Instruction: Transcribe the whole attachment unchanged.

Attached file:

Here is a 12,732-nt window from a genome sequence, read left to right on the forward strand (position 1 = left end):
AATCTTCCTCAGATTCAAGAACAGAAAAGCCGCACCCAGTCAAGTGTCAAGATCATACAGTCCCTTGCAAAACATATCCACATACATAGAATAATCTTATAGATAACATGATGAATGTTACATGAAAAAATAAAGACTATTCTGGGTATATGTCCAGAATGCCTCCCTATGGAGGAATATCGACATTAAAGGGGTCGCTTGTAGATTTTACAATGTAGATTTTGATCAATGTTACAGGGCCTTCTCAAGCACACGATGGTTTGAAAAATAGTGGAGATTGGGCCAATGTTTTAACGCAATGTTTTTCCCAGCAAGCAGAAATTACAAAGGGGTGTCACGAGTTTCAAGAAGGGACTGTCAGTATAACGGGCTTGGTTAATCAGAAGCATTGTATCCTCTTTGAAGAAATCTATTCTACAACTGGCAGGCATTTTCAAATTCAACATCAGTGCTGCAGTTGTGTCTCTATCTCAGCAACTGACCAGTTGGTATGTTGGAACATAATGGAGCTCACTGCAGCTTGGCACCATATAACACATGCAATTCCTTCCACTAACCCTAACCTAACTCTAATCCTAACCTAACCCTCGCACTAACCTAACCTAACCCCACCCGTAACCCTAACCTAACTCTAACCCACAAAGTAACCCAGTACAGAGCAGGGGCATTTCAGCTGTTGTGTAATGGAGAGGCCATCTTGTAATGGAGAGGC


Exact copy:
Here is a 12,732-nt window from a genome sequence, read left to right on the forward strand (position 1 = left end):
AATCTTCCTCAGATTCAAGAACAGAAAAGCCGCACCCAGTCAAGTGTCAAGATCATACAGTCCCTTGCAAAACATATCCACATACATAGAATAATCTTATAGATAACATGATGAATGTTACATGAAAAAATAAAGACTATTCTGGGTATATGTCCAGAATGCCTCCCTATGGAGGAATATCGACATTAAAGGGGTCGCTTGTAGATTTTACAATGTAGATTTTGATCAATGTTACAGGGCCTTCTCAAGCACACGATGGTTTGAAAAATAGTGGAGATTGGGCCAATGTTTTAACGCAATGTTTTTCCCAGCAAGCAGAAATTACAAAGGGGTGTCACGAGTTTCAAGAAGGGACTGTCAGTATAACGGGCTTGGTTAATCAGAAGCATTGTATCCTCTTTGAAGAAATCTATTCTACAACTGGCAGGCATTTTCAAATTCAACATCAGTGCTGCAGTTGTGTCTCTATCTCAGCAACTGACCAGTTGGTATGTTGGAACATAATGGAGCTCACTGCAGCTTGGCACCATATAACACATGCAATTCCTTCCACTAACCCTAACCTAACTCTAATCCTAACCTAACCCTCGCACTAACCTAACCTAACCCCACCCGTAACCCTAACCTAACTCTAACCCACAAAGTAACCCAGTACAGAGCAGGGGCATTTCAGCTGTTGTGTAATGGAGAGGCCATCTTGTAATGGAGAGGC